Searching for details of the Trump/GOP tax reform plan

Credit: Jamie Dupree

Credit: Jamie Dupree

While President Donald Trump and Republicans in the Congress continue to call for approval of the first major tax reforms since 1986, the GOP still has not released a piece of legislation with all of the many details of what would actually be changed in the tax code, leading Capitol Hill reporters on a daily trek to see what they can squeeze out of Republican lawmakers about the plan.

Often, it isn't much.

"Congressman, how much is the child tax credit going to be increased by?" asked one reporter in a scrum just off the House floor.

"Why would I tell you that?" said a smiling Rep. Pat Tiberi (R-OH), a key member of the tax-writing House Ways and Means Committee, where the tax plan will be forged in coming weeks, as Tiberi found himself repeatedly peppered with questions from reporters looking for clues on the final details of the GOP bill.

After noticing a tweet by a Wall Street Journal reporter about what had just happened in the Speaker's Lobby, the veteran Ohio Republican had some fun with reporters in return.

A few feet away from Tiberi, other reporters were pumping another Ohio Republican on the Ways and Means Committee for answers as well - but like with Tiberi, not getting very far.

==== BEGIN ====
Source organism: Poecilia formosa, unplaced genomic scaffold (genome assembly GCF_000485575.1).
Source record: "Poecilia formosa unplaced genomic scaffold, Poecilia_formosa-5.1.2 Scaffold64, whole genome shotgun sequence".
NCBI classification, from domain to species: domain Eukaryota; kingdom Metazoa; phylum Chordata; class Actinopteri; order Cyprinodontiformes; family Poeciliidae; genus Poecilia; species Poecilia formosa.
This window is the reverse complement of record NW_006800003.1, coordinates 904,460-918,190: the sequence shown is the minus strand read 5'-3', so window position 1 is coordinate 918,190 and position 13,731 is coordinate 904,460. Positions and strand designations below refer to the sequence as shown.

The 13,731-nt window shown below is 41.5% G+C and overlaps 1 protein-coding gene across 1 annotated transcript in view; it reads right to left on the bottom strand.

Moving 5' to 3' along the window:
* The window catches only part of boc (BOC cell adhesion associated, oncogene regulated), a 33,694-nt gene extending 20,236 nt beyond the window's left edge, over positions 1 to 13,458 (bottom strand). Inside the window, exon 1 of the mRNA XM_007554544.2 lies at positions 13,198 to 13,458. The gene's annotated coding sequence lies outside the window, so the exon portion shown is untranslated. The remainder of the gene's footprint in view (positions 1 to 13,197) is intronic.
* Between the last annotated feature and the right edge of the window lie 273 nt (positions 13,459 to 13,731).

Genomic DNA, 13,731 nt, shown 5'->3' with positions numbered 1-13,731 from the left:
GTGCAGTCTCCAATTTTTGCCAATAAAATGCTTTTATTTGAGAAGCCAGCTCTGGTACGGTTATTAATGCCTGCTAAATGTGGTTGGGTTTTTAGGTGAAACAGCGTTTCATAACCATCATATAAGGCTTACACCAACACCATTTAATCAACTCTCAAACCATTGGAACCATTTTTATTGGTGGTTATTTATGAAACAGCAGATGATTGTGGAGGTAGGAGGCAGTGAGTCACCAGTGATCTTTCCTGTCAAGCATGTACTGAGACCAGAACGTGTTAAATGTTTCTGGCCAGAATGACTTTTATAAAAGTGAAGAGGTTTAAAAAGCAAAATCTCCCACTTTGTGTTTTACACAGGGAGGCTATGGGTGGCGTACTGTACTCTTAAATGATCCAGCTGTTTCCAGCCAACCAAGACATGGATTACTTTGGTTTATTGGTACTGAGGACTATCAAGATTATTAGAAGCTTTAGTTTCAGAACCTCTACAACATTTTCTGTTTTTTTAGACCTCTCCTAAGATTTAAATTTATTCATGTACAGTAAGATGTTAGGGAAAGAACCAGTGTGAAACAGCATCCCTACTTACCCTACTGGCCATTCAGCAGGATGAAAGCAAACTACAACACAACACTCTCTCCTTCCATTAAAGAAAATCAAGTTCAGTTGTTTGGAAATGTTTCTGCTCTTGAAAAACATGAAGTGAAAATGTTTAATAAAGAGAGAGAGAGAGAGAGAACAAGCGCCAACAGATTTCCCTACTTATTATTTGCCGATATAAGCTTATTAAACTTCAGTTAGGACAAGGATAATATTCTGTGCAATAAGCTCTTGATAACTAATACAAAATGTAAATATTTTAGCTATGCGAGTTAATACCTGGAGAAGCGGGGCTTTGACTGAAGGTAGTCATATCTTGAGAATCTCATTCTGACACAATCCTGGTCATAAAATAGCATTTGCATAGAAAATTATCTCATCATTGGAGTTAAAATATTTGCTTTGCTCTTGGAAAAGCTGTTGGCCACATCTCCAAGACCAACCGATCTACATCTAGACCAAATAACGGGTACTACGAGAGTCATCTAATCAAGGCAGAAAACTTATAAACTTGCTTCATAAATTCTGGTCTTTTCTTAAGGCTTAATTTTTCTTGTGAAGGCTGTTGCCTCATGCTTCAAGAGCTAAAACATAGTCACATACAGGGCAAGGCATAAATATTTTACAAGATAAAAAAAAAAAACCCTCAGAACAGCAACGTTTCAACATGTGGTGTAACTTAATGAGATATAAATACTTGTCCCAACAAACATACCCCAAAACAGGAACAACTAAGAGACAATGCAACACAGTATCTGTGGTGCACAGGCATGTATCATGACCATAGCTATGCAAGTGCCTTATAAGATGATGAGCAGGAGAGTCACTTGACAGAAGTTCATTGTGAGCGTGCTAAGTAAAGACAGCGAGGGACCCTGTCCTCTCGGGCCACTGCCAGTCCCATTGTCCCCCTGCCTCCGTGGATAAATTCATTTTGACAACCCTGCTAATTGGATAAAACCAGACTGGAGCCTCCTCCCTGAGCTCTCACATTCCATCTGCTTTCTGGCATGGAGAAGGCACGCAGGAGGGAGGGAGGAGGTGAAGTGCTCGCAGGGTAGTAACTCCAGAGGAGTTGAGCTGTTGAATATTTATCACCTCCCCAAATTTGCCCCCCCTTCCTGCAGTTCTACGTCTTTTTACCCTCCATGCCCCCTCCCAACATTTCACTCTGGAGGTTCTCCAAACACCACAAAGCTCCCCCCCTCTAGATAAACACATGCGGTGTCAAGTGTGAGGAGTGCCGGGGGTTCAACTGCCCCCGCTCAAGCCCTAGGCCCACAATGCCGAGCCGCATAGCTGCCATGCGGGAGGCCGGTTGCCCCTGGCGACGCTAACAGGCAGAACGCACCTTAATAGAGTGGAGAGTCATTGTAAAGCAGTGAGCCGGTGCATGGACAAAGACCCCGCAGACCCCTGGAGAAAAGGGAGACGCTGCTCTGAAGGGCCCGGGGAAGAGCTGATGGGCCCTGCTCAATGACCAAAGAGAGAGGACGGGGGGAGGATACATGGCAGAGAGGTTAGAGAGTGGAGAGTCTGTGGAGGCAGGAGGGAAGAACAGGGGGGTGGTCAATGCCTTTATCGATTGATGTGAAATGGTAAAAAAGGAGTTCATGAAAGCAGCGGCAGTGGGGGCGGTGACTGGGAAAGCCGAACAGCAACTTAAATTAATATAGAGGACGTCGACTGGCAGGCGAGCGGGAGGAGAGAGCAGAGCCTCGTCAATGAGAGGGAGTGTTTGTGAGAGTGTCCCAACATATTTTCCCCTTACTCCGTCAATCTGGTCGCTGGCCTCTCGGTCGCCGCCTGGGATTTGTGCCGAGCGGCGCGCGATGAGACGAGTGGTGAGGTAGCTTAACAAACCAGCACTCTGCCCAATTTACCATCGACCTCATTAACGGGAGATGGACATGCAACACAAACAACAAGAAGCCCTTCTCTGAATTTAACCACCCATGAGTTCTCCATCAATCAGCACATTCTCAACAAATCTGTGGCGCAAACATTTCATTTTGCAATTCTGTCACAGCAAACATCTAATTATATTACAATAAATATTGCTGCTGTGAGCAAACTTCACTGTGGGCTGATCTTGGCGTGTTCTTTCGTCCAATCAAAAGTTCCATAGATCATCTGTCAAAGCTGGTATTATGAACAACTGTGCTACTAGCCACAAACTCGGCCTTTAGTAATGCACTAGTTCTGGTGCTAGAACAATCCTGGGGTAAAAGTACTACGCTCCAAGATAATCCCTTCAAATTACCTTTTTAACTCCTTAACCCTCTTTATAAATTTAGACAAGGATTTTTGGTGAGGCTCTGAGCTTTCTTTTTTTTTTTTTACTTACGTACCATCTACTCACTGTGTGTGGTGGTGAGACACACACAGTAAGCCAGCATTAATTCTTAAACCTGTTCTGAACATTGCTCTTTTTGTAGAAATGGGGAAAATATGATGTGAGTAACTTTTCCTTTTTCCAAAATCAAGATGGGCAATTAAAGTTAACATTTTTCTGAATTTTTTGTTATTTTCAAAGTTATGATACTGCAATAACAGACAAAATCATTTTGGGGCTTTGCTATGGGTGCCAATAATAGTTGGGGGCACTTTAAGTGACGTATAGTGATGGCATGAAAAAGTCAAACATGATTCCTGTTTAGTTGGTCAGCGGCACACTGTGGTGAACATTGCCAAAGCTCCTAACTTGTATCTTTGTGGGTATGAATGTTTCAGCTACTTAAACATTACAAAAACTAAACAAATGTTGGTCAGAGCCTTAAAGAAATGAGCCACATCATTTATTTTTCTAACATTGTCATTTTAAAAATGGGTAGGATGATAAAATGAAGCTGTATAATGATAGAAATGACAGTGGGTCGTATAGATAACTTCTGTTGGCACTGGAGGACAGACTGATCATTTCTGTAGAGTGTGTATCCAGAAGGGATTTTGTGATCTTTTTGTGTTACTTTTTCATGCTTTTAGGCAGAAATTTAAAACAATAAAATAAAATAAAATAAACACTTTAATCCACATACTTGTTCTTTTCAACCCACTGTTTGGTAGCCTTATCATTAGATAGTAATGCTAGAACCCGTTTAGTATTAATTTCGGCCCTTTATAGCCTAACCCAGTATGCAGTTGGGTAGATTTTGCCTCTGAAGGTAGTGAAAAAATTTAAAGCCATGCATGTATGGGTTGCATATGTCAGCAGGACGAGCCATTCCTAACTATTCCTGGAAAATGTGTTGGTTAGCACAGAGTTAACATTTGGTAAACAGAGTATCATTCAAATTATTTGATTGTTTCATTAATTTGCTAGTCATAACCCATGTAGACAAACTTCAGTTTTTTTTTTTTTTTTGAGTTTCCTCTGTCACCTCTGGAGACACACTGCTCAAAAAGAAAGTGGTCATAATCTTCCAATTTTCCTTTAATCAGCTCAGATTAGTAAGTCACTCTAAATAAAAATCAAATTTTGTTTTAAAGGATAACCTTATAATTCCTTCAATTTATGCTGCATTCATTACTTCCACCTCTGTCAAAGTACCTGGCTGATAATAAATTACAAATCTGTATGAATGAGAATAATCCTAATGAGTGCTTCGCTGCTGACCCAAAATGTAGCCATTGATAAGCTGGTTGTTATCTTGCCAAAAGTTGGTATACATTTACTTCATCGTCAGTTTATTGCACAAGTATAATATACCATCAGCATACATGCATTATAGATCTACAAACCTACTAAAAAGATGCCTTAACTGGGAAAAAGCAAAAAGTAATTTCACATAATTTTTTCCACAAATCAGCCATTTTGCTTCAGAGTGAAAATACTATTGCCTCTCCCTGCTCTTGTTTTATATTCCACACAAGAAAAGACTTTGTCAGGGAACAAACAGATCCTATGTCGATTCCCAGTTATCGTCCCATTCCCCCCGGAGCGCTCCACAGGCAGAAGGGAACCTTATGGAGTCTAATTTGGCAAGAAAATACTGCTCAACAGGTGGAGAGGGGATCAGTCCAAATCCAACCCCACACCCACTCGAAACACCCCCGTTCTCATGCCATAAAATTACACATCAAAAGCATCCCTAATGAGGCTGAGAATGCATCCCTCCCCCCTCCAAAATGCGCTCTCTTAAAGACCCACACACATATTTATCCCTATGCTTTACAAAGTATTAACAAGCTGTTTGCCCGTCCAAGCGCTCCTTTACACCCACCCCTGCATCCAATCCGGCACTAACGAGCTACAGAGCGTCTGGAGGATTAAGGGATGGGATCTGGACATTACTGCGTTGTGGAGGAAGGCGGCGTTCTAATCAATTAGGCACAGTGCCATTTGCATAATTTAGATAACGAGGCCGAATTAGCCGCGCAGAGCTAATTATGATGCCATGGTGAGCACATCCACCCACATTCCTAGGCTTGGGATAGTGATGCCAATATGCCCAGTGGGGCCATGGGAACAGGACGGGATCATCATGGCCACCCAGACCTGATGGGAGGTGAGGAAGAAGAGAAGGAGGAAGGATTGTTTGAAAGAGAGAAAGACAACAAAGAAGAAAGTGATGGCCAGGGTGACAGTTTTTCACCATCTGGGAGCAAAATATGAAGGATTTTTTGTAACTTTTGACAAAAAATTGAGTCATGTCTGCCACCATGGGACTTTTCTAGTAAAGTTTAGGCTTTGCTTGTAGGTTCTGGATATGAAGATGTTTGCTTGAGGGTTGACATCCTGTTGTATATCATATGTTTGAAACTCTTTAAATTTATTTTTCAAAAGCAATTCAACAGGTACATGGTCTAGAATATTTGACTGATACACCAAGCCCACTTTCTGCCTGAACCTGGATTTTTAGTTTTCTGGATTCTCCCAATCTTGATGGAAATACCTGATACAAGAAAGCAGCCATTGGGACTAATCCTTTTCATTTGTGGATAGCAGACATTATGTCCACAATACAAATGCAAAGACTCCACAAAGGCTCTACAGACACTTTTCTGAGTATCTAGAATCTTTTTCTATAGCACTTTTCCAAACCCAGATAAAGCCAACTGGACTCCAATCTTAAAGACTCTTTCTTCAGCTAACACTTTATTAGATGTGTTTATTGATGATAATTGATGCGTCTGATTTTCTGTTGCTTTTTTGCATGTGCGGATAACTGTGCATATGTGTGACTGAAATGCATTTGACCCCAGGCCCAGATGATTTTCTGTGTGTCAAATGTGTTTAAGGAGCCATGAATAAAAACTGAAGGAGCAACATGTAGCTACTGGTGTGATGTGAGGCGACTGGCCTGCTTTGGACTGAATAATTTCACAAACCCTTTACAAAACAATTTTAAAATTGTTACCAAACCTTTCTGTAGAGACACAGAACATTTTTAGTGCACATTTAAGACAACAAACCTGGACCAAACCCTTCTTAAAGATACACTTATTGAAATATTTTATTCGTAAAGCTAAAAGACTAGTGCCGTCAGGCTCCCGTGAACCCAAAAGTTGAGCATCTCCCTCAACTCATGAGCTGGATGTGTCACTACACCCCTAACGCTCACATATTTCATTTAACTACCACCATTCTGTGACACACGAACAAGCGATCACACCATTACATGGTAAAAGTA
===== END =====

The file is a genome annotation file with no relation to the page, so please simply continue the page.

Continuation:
"Still talking about it," Renacci said when asked a very detailed question about a certain part of the possible tax bill. "Still talking about it," he said several times.

Every time there is a vote on the House floor, or a meeting of Republicans, the same group of key lawmakers gets chased around - and the questions fly.

What about the state and local tax deduction?

Will there be a fourth tax bracket for the wealthy?

Will the corporate rate really drop to 25 percent?

Where will tax brackets be set?

And the questions go on and on, as everyone waits for an actual bill to be released to the public.

Meanwhile, Republicans in Congress have bristled at some evaluations of the outline of the Trump tax plan done by outside groups, saying they are partisan and incomplete.

"Those are all false, because they aren't based on any real data," said Rep. Tom Reed (R-NY), who made clear to reporters that the tax bill isn't complete.

By that same reasoning, then one can't give estimates of how much the tax plan would save taxpayers - because the details aren't final, and won't be for weeks.

"We're looking at sometime in November," said Rep. Chris Collins (R-NY), when asked when the details might be revealed.

Collins is often cornered by reporters looking for insight into the battle over the state and local tax deduction, which top Republicans would like to abolish in this tax reform plan.

"It's kind of gone dark," Collins said of what information he was getting back from GOP tax writers on a possible compromise related to state and local taxes.

And that's why reporters keep trying to find someone who will spill some of the beans about the GOP tax reform details.